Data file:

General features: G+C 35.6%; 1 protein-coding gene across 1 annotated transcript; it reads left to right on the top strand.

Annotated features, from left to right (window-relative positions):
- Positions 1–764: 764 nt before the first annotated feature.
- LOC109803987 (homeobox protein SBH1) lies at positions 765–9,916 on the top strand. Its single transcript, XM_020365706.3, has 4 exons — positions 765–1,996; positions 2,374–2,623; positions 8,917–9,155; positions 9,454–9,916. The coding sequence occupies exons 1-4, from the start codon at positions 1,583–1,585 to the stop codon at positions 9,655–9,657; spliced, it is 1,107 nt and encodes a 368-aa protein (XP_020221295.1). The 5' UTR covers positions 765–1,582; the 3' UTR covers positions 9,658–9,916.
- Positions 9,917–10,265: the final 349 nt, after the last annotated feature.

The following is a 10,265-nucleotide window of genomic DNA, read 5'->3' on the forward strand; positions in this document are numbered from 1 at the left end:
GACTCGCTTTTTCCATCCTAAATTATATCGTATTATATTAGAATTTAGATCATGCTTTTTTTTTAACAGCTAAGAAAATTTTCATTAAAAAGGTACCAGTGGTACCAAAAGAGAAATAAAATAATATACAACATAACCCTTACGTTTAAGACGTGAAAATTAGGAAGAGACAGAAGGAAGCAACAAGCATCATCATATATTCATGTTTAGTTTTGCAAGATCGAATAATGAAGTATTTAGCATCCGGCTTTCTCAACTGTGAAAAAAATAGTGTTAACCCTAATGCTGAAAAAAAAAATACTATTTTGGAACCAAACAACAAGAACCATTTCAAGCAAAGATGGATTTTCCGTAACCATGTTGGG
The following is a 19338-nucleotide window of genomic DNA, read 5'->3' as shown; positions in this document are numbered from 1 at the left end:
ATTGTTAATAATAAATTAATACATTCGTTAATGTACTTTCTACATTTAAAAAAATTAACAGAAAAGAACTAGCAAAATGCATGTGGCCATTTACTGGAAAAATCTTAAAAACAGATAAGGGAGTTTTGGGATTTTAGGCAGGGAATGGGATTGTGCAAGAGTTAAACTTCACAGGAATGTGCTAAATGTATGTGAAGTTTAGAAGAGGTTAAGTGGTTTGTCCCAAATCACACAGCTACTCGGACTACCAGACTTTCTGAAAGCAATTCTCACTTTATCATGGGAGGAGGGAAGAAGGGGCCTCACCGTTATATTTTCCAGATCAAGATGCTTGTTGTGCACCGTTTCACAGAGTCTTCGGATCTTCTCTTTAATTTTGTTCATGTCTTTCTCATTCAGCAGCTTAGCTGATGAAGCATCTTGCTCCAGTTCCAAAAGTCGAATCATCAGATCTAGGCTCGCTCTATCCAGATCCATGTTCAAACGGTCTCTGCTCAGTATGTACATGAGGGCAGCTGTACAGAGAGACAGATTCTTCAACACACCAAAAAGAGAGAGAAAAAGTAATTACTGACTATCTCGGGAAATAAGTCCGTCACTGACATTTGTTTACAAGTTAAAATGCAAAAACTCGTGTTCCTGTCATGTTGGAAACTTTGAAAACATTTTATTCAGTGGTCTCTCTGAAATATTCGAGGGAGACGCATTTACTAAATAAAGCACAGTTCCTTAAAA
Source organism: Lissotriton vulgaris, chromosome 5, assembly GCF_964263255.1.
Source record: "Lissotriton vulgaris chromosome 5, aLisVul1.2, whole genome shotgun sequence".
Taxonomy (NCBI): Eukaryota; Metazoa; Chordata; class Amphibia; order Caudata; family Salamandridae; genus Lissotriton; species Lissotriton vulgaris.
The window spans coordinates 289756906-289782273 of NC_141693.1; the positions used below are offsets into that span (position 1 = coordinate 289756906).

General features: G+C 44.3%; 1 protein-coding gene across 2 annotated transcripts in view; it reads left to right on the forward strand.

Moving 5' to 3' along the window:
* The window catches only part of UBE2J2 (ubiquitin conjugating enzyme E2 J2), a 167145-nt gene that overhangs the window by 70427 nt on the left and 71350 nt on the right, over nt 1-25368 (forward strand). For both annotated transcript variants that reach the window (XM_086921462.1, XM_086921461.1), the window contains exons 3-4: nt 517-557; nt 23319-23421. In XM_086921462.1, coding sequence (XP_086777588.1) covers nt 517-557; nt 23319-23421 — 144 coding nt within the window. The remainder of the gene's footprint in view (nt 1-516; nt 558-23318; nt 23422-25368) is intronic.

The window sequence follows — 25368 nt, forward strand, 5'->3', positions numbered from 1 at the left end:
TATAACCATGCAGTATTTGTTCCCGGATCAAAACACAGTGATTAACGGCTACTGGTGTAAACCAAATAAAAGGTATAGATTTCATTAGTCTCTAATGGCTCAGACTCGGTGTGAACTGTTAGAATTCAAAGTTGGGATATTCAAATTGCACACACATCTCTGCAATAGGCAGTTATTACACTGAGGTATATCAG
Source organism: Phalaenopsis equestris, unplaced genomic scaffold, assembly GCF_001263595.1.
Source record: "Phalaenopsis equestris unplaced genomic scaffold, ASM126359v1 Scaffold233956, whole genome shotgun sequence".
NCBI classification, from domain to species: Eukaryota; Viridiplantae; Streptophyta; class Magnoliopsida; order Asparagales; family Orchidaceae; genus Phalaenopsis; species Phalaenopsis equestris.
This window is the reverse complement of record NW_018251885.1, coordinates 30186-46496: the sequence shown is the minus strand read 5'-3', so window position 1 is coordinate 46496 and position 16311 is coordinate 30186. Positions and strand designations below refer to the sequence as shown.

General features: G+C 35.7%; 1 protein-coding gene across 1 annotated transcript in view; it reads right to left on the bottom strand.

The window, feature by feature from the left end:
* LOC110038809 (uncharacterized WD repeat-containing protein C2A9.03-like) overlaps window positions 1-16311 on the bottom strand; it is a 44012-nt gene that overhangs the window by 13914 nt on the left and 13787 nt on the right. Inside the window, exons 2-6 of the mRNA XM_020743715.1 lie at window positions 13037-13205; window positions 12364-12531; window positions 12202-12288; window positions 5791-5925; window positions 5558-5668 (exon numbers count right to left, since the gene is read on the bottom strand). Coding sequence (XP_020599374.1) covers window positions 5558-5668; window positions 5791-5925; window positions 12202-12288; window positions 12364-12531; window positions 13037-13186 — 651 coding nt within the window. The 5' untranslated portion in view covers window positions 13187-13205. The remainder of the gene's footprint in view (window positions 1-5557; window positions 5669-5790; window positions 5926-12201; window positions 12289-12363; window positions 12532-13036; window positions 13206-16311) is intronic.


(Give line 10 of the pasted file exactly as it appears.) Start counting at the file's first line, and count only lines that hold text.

Source organism: Lissotriton vulgaris, chromosome 5, assembly GCF_964263255.1.